In the waiting room of Dr Howard's clinic when we visit, which is before the fires have truly taken hold, there is a wombat named Pete with a broken toe who was hurt in a fox trap. Two joeys, one with a stomach bug, are with a young wildlife carer. Some baby wombats are tucked warmly inside knitted garments. A wallaroo hops around in the next room.
The people waiting to be seen have travelled hours to get there, with two, three, sometimes four animals each.
In the consultation room, a young joey named Karl is having difficulty breathing. His carer sits on one side of the table, petting the creature whose eyes are wide in fright and suffering. Dr Ralph is in the process of working out what's wrong.
"We've put in a drip and taken some blood. We're going to do a chest x-ray," Dr Ralph says.
"If it gets any worse, he will go in on the oxygen.
"Let's keep you calm, kiddo," he tells the joey.
Karl was orphaned after his mother was hit by a car. Kersten Schweth took him in. She has been a wildlife volunteer for 12 years, and travelled for two hours from the Southern Highlands to visit Dr Ralph. When she moved to Australia from Germany, she couldn't understand how people could treat the "beautiful animals" so poorly.
"We hope we can make a difference," Ms Schweth says. And to Karl, she does. After being treated by Dr Ralph, the little one makes a full recovery.
She makes the trip because, "Howard is the best to go to, nobody else has the knowledge or experience".
"He's working endlessly from early morning to late at night and sometimes through the night. Nobody else does it. Without Howard, [Karl] wouldn't have a chance."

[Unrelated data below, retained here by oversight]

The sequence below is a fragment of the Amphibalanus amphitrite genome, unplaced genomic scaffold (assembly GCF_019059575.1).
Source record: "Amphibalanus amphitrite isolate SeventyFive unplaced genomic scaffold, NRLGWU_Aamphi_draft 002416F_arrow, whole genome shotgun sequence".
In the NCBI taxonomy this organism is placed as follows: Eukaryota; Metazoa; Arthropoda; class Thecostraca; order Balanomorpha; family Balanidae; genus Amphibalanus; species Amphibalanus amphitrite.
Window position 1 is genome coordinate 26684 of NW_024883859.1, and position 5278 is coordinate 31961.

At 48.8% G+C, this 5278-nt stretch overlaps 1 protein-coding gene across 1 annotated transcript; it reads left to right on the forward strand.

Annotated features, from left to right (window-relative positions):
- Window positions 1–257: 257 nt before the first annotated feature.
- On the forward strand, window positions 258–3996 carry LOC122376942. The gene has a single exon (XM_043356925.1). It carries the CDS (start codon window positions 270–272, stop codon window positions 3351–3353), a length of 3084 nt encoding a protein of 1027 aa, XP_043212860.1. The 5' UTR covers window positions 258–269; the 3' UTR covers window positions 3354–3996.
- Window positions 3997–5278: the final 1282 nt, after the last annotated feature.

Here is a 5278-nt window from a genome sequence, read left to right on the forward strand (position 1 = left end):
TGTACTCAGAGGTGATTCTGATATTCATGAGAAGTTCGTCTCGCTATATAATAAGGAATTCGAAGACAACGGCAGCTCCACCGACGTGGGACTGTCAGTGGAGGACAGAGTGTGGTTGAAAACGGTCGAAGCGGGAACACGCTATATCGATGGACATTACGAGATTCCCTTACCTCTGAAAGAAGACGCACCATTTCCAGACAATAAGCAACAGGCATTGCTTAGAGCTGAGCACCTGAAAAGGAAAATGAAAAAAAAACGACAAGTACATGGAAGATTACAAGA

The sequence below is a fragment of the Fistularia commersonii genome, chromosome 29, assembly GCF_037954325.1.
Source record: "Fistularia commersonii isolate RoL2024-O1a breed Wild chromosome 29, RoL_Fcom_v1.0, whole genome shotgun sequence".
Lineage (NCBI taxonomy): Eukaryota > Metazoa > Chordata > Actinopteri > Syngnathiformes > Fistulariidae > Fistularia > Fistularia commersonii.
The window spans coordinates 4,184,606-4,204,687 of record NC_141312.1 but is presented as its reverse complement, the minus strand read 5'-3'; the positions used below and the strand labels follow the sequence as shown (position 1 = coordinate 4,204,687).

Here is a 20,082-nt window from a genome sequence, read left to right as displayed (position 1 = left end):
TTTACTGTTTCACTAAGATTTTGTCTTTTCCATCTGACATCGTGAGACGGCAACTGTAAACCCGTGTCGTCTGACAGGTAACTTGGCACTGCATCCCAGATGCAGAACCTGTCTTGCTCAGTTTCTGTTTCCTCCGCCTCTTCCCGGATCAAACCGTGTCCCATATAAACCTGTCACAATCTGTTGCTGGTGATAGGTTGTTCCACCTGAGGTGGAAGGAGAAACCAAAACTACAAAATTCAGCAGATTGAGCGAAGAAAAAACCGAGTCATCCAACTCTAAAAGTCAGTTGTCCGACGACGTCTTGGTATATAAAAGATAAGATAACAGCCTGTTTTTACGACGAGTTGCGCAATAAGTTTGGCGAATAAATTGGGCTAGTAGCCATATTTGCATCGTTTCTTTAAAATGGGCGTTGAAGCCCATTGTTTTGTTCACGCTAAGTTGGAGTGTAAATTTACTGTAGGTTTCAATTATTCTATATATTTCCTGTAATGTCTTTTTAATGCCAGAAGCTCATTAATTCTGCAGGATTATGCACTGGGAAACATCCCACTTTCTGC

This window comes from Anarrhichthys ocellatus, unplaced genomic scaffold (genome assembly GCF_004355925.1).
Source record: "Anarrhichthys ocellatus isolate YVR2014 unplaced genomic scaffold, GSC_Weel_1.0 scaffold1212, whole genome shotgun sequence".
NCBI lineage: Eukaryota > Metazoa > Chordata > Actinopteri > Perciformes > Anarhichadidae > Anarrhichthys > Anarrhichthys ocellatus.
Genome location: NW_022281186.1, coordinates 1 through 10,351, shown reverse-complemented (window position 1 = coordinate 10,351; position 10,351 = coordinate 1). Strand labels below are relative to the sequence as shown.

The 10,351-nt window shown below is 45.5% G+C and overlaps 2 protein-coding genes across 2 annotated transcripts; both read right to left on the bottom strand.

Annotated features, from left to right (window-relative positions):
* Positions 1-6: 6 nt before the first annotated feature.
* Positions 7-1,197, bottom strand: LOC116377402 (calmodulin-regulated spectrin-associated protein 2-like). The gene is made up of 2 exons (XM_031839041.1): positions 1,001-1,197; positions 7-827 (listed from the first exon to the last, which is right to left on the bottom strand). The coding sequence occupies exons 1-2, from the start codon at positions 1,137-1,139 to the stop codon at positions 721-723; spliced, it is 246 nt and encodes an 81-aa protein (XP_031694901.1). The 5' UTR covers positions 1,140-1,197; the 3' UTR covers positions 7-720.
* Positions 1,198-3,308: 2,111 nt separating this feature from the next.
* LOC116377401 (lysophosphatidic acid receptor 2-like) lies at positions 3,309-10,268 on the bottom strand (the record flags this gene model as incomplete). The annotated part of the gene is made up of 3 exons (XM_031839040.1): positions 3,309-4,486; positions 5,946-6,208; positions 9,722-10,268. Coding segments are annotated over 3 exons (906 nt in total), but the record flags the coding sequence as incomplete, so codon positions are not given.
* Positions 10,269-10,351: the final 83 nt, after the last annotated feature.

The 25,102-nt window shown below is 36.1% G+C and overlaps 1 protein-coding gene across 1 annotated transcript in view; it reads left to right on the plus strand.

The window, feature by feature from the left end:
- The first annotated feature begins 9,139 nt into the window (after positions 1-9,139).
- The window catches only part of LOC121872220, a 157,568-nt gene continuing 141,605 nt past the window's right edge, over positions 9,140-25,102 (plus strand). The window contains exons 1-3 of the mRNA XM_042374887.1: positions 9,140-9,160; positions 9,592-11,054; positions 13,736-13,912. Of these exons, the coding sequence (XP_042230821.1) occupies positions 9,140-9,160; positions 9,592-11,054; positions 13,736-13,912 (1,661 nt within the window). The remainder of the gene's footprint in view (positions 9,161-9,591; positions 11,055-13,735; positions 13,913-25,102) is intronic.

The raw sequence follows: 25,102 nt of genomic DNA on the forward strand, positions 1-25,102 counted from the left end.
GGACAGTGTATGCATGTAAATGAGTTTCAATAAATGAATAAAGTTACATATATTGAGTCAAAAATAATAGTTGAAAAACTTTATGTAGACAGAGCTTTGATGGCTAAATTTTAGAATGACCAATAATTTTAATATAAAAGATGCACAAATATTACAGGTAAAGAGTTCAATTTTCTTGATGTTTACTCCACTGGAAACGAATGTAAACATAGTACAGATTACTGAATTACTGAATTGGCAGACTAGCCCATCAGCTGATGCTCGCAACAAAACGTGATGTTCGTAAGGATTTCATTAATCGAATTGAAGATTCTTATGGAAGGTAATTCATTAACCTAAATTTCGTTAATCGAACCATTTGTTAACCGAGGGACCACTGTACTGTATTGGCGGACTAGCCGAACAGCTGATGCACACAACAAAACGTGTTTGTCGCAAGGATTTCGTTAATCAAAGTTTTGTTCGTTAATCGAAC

The key to survival is good care
Another happy recipient of Dr Ralph's care was a woman who posted a photo of the property's gate on Facebook, with the words, "Miracles happen beyond this gate".
Dr Ralph's wife, Glenda, says that was a really special moment.
"Someone came here with a kangaroo and the kangaroo was very ill, and the person was very distressed about it," Mrs Ralph says.
"It was a little joey they'd be looking after since it was really little. We treated it and they issued a little picture on their Facebook page [with those words]. I was really touched, that was just wonderful."
The Ralphs have been married for "at least 30 years"
"When I met Howard, you get involved in this sort of work because it's the sort of aspect of wildlife and animals that I just never knew existed," Mr Ralph says.
"I certainly didn't know there was so much need for this sort of thing. Originally we had a general vet practise, mainly dogs and cats.
"Then people would bring in birds and lizards and say there was no one else they could go to, and hence we started the charity. It has opened like a floodgate of need and once you get in, you just can't get out because people ring up and say, there's nowhere else I can go."
Karl the joey has been moved onto oxygen and Mrs Ralph is covering his mouth with the mask. The joey seems to have calmed down a bit.
"When you see this little one and you see that he's desperately wanting help, I suppose I'm a bit of a softy so I can't help but get attached. You think, we've just got to do something for them."
"We really, really care about our patients. Particularly Howard, he has a great passion to give his all and he will exhaust all avenues because he feels like he has that responsibility."
Doing what's right
Dr Ralph says his "guiding light" is the people who come to volunteer at the veterinary clinic, like veterinary nurse Tania Duratovic.
He says his message to the community is straight-forward: "All living creatures deserve respect... and they should have access to the highest quality medical care that's available in this modern world. That's why we're here, that's what we do."
Southern Cross Wildlife Care has set up a GoFundMe page for donations to help them help bushfire-affected animals.